The little I\’ve heard on the subject implies that addictions get worse inside, not better, specifically, that heroin is easier to get and to use inside than cannabis is. So prison really isn\’t the place where rehabilitation does in fact happen.

Anyway, these are only changes to the sentencing guidelines: judges and magistrates still get to deal with each individual case on its own merits, as of course they should.

MEPs\’ Expenses Claims

Lovely story in the News of the World about MEPs\’ expenses.

Here for a right old bashing of Tom Wise (I\’m told by those in the know that at least one of the reasons he left UKIP was so that he might continue to avail himself of some of these possibilities).

Here for a look at some Tories and others.

I also hear from those in the know that the NOTW team couldn\’t find any UKIP MEPs abusing the system in the same way.  I know very well, for example, that the airline ticket scam is not allowed for those in the party.

Not that all of this is all that new of course. The Social Affairs Unit published a guide to how to work the system just after the last elections.

There is of course only one thing left of interest: who helped the NOTW girl to get that job in Brussels in the first place?

Beats me for sure.


Because Of, Because Of

I don’t believe I waste anywhere near £600 worth of food a year in my kitchen, but even if I did I wouldn’t be at all ashamed. For one thing such waste is as nothing compared with the armfuls of unnecessary, nondegradable, landfill-guzzling waste that I throw out each week in the form of supermarket packaging. The squandering of a few mouldy pears is hardly to be compared to the unavoidable waste of the plastic box, pear-shaped internal plastic mouldings and sealed plastic covering in which they arrived.

While this specific example might be a little extravagant, the very reason that you waste little food is because of the packaging in which your food arrives. As that famed Professor of Garbology pointed out in the PJ O\’Rourke book, Mexicans use much less packaging that USians, but throw away more food.

Anyone See The Problem Here?

Under the plans, mothers who successfully claim they deserve more money for child support will also be able to claim a share in any profits their ex-partners make from selling assets – even those acquired long after the divorce. And authority will be given to civil servants to raid the father’s bank account and withdraw lump sums.

Civil servants now have direct access to your bank account?

No, no, nothing could go wrong, could it?

Aaaargh! Shock, Horror!

A time warp of 1970s sexist attitudes is driving women in their late thirties from careers in science and technology and undermining key sectors of the economy, according to an international study.

Researchers claim to have discovered a “hidden brain drain” as women opt out when facing a choice between family life and pushing for promotion at work.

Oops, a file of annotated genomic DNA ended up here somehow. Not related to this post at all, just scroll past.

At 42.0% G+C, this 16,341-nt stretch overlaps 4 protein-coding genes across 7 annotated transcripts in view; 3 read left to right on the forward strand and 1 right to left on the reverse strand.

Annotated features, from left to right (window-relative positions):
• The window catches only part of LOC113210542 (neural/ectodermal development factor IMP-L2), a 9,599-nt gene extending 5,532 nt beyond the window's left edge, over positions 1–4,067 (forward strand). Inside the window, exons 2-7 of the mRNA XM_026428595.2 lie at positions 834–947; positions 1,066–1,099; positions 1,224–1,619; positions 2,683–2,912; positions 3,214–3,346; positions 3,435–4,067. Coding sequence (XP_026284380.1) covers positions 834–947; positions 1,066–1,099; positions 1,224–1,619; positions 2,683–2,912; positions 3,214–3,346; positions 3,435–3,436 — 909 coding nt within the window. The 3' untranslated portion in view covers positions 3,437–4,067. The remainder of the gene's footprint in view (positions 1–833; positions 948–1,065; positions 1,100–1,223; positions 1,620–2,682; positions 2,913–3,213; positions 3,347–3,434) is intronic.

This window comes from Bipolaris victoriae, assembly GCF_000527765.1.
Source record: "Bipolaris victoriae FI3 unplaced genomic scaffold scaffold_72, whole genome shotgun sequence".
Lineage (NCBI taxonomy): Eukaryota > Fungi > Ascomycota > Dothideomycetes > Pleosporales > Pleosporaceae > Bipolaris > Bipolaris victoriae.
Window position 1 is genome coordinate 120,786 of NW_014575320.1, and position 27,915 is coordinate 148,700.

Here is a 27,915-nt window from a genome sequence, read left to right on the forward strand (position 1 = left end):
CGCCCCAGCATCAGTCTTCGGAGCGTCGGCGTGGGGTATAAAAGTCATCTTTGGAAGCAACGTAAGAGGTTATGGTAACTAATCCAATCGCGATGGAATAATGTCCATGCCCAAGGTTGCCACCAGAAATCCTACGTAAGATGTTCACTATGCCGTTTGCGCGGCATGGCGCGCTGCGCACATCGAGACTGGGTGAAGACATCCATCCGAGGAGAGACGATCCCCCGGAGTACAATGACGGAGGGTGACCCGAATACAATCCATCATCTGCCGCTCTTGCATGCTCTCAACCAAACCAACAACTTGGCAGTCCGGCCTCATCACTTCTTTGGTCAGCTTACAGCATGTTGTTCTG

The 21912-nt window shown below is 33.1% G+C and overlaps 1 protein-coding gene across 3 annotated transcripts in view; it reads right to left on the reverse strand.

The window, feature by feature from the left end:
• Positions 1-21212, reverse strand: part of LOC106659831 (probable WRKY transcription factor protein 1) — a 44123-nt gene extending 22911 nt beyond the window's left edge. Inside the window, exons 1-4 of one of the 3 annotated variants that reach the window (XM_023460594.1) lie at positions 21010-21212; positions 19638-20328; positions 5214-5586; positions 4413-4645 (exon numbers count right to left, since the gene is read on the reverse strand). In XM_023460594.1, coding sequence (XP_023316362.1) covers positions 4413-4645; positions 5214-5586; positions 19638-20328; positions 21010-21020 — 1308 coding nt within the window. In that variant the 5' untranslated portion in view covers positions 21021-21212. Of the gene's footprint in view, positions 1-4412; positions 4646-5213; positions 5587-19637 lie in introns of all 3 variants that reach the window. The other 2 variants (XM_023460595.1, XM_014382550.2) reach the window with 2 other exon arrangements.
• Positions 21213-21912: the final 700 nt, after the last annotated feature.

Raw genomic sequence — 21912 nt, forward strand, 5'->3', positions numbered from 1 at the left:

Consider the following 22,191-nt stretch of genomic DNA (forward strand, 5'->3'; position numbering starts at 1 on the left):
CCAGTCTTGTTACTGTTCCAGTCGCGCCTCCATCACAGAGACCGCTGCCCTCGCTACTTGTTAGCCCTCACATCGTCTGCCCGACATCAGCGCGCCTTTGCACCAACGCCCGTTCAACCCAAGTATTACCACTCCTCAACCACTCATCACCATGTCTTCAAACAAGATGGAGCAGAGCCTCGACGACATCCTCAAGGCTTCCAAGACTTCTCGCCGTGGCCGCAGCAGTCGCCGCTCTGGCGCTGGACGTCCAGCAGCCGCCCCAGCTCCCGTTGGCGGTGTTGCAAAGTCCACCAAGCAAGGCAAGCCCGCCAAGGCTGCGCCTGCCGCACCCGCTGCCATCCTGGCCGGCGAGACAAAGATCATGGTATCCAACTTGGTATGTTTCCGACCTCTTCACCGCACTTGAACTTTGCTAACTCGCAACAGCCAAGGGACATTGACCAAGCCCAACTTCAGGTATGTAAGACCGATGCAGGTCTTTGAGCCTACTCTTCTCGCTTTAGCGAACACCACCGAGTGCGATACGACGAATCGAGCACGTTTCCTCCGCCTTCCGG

The majority choose their children and alternative careers instead of struggling with the hurdles of a macho “lab coat culture” with long hours, old boys’ networks and the risk of sexual harassment.

Women have choices! Quick, stamp it out!

Public Choice Economics

To understand the indifference of Burma\’s military rulers to the suffering of cyclone Nargis survivors, look no further than the large gold lettering on the gates of the army\’s officer training school.

It proclaims the young officers to be \’the Triumphant Elite of the Future\’, which sums up the attitude of the men who have run Burma for 46 years and regard themselves as above the people, with the perpetual right to tell them what to do. It\’s much the same in Zimbabwe where Robert Mugabe\’s recent campaign slogan was \’Get behind the fist\’ with a picture of his, firmly clenched.

Mugabe\’s message – that his opponents are traitors to the liberation movement and not true Zimbabweans – was clear and those not behind the fist are liable to be crushed by it. In winning the war against white domination, he regards his Zanu-PF party as also having won the right to rule indefinitely.

The two regimes have much in common besides decades in power and a deep-seated paranoia. The crisis in Burma lays bare how both regard their own survival, and enrichment, as paramount, no matter how many of their citizens die along the way. It\’s a common trait in authoritarian regimes. The Burmese army doesn\’t really think it is better able to deliver aid than the World Food Programme. But the regime is fearful of allowing in hordes of foreigners from countries it blames for Burma\’s problems because that would be an admission of its own failings and limitations.

Well, yes, all true.

But the great insight of public choice economics is that all governments are like this: it\’s only a matter of degree. Do we think that every member of the House of Commons is there for the selfless struggle to better the lives of their constituents? That every Ministerial decision is made solely with the benefits to the population in mind? That there are no MPs, no Miinisters, there for the pleasures and aggrandisement it gives them, and them alone?

Quite, they\’re all at it. It\’s a matter of degree.

And that\’s what those boring things like civil liberties, laws about what they may not do to us, are all about. Limiting their ability to do as they wish for themselves at our expense. Without them, no, of course Britain would not turn into Burma overnight….but the path would be open and in time, it would happen.